With the new legislation, “We can send 17 million children to
school, build 250,000 classrooms, establish 135,000 health
centres, feed three million families and build 38,000
kilometres of farm-to-market roads.” Renewable Energy
Coalition spokesperson Catherine Maceda. © WWF/Philippines
Manila, Philippines - With the passing of its Renewable Energy Act – legislation that spent 19 years in limbo - the Philippines can save over US$2.9 billion, a WWF and University of the Philippines study has found.
The savings would come from increasing the country’s renewable energy share in its power generation mix from 0.16 per cent to 41 per cent from wind, solar, ocean, run-of-river hydropower and biomass.
Today 26 per cent of the country’s power comes from burning imported coal, whilst 23 per cent comes from burning oil. Last year the country imported 101.4 million barrels of oil alone, costing US$7.5 billion.
“In passing this landmark legislation, the Senate has just paved the way for the country’s drive towards energy independence and low-carbon growth,” said WWF’s Asia Pacific Energy Policy Manager Raf Senga.
“By tapping our massive reserves of clean energy resources – a competitive advantage that was largely neglected in the past – the Philippines now stands a far better chance of attaining sustainable development whilst contributing to global efforts to prevent dangerous climate change.”
A separate Renewable Energy Coalition analysis says that renewable energy sources can reduce the country’s oil imports by half, and the savings can be used for social and infrastructure programs.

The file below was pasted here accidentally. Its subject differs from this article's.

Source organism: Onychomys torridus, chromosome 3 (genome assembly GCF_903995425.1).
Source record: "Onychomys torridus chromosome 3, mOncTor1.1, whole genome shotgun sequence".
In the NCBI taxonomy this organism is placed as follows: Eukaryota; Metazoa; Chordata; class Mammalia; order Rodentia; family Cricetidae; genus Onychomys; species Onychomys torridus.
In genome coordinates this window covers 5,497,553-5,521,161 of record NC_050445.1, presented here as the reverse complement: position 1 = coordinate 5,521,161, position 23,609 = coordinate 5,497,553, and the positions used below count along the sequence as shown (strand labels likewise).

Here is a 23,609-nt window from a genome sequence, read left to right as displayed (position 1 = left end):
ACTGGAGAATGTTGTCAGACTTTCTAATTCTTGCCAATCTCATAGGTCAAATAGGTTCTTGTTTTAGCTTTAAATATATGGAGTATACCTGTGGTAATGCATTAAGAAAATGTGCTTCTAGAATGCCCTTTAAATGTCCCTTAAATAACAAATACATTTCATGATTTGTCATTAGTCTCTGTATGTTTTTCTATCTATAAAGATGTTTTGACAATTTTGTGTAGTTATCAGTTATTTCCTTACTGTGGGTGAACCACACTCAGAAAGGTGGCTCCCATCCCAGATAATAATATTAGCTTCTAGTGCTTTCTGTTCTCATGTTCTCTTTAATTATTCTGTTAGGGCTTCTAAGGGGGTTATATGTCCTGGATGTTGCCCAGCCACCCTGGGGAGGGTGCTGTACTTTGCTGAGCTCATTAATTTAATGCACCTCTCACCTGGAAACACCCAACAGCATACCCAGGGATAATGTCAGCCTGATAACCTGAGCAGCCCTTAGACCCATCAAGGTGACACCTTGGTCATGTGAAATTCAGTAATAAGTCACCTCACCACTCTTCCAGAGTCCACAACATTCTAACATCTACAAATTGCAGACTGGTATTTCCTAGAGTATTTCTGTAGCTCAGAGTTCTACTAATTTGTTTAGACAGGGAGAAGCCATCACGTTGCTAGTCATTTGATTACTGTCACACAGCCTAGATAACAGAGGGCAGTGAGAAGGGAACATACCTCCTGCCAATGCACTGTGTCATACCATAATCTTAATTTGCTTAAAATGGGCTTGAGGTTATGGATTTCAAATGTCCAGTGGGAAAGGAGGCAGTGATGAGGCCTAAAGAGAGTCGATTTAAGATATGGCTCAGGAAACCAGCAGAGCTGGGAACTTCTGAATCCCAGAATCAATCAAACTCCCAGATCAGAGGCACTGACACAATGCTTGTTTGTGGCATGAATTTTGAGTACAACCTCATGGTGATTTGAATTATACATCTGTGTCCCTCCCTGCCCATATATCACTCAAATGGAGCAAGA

“We can send 17 million children to school, build 250,000 classrooms, establish 135,000 health centres, feed three million families and build 38,000 kilometres of farm-to-market roads,” said Renewable Energy Coalition spokesperson Catherine Maceda.
The landmark legislation aims to accelerate the development and use of the nation’s vast renewable energy resources through fiscal and non-fiscal incentives for investors. It also assures investors in wind, solar, ocean, run-of-river hydropower and biomass premium rates in electricity generated from these clean sources through feed-in tariffs.
Other incentives include duty-free importation of equipment, tax credit on domestic capital equipment and services, special realty tax rates, income tax holidays, net operating loss carry-over, accelerated depreciation and exemption from the universal charge and wheeling charges.